* Benchmarks should be based on transactions-Gensler
* Should also apply to oil, gold markets-Gensler (Recasts lead, adds Gensler on commodities, Wheatley Comments)
By Huw Jones
LONDON, April 22 (Reuters) - Two interest rate benchmarks that banks were fined for rigging should be scrapped and replaced by indicators based on market transactions, a top U.S. regulator said on Monday.
The changes should also include benchmarks linked to gold, oil and other commodities, said Gary Gensler, chairman of the Commodity Futures Trading Commission said.
Regulators from across the world are fleshing out changes to how two key interest rate benchmarks in particular, the London Interbank Offered Rate (Libor) and its continental European counterpart Euribor, are compiled.
They are used to help price products from home loans to credit cards worth over $300 trillion but three banks have been fined for rigging the rates.
“I believe Libor and Euribor are unsustainable in the long run. They threaten financial stability,” Gensler said.
Gensler co-chairs the group of regulators setting out principles on how benchmarks can be run and compiled to make them harder to manipulate.
Alternatives based on market transactions should be used and a fixed date set for scrapping the existing Libor and Euribor benchmarks that are currently based on quotes from banks, Gensler told a CityWeek conference.
These alternatives could run alongside the existing benchmarks until the unspecified cut off date is reached.
“The principles that we laid out are equally relevant to energy, metals, agriculture and financials - for any benchmark to be reliable and robust (it should) be anchored in observable transactions,” Gensler later told reporters.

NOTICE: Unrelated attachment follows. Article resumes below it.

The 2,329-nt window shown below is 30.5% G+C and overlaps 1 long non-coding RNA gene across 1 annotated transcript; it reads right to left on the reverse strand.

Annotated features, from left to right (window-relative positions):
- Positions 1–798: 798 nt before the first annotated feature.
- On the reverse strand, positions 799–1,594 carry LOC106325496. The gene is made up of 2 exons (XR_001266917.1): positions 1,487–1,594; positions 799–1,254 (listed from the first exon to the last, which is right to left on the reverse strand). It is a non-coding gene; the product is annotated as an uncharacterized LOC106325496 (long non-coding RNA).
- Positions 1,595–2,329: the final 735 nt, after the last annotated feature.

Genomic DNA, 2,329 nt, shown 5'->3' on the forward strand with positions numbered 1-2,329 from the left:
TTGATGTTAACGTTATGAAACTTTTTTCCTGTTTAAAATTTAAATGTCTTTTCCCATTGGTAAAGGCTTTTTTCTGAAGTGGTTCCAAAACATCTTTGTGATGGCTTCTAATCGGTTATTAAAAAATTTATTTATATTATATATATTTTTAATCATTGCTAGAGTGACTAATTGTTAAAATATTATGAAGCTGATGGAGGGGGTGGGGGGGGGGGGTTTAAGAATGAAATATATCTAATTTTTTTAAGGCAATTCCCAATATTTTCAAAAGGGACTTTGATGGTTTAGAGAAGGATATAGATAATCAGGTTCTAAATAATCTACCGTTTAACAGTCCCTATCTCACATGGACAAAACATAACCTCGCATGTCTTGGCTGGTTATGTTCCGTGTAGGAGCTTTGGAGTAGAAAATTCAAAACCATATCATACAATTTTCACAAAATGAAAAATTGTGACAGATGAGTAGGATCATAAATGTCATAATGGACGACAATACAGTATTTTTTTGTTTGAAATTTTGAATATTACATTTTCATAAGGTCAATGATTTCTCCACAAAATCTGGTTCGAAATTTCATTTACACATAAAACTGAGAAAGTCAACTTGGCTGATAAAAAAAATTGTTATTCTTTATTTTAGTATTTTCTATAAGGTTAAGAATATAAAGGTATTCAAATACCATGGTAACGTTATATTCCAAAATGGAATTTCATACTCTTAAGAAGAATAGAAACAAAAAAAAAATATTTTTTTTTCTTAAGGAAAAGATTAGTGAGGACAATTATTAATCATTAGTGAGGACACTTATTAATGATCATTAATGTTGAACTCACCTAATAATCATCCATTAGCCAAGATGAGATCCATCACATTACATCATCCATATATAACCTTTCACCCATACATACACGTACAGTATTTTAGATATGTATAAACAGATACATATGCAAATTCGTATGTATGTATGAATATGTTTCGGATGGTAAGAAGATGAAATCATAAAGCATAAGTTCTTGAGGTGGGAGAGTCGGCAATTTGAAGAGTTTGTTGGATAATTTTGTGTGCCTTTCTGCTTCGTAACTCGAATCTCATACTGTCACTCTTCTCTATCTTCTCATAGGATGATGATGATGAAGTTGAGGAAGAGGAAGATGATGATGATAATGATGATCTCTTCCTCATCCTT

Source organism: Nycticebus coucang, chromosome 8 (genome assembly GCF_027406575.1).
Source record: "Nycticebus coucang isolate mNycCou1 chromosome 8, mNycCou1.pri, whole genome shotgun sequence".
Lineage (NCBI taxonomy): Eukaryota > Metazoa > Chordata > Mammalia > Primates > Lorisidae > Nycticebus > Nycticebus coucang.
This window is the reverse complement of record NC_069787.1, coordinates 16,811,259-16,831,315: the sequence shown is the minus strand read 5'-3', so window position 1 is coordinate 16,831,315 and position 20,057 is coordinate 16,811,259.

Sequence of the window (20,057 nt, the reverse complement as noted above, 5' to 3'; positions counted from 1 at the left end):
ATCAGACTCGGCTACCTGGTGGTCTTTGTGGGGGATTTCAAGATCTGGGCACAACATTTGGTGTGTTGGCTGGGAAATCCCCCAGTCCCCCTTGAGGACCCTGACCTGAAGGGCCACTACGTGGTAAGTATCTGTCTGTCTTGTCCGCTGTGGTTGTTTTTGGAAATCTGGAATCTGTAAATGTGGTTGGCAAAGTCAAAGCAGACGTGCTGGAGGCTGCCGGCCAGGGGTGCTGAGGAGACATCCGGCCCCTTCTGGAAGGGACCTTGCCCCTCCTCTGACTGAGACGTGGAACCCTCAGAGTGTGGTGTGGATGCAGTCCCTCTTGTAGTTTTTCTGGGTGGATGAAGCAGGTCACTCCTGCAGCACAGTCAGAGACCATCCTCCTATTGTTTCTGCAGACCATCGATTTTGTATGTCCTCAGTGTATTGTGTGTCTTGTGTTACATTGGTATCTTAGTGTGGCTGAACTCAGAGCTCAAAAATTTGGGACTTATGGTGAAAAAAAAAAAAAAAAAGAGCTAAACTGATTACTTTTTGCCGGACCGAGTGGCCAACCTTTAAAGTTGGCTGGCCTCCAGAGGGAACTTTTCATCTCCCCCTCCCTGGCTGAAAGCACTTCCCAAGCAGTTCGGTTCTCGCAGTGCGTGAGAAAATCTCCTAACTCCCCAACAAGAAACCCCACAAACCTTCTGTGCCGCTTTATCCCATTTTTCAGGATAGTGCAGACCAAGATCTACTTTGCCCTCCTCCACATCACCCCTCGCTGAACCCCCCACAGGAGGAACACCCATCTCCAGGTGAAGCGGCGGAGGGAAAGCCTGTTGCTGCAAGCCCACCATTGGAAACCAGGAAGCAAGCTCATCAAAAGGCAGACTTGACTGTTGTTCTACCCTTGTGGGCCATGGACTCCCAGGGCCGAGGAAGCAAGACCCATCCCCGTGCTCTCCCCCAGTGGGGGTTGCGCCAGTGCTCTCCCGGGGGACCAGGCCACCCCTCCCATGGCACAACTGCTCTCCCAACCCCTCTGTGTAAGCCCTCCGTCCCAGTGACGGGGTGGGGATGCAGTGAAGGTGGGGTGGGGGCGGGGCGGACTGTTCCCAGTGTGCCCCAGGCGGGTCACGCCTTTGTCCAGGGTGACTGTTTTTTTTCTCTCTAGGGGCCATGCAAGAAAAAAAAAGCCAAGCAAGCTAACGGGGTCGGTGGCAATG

Users of contracts linked to all types of benchmarks should also have a “Plan B” if the transactions to compile them dry up, Gensler added.
He said Libor and Euribor fail to reflect wider market activity, noting how the cost of insuring one bank’s bonds rose sharply during the Cyprus crisis while that bank’s Libor submissions barely changed.
“One might have thought the two would have had some relation to one another,” Gensler said.
Both Libor and Euribor measure the cost of borrowing for U.S. banks yet the latter was significantly higher than the former, he added. Several banks have pulled out of submitting Euribor quotes.
Martin Wheatley, head of the Financial Conduct Authority (FCA), who also co-chairs the global regulatory body reforming benchmarks, said there were no specific commodities benchmarks causing concerns at the moment but warned they all faced change.
The financial sector fears mayhem from a rapid switch to a new system for compiling benchmarks but Wheatley said changes would have to be phased in.
He stopped short of suggesting that Libor should be scrapped, saying he wanted compilation with a “greater weight” to actual trades.
The FCA will appoint a new administrator for Libor setting “hopefully this year”, he said.
“We want to work with that administrator to start the evolution process. What we can’t do is throw something away before you’ve really got a credible alternative to move towards,” Wheatley said. (Additional reporting by Matt Scuffham; Editing by David Cowell)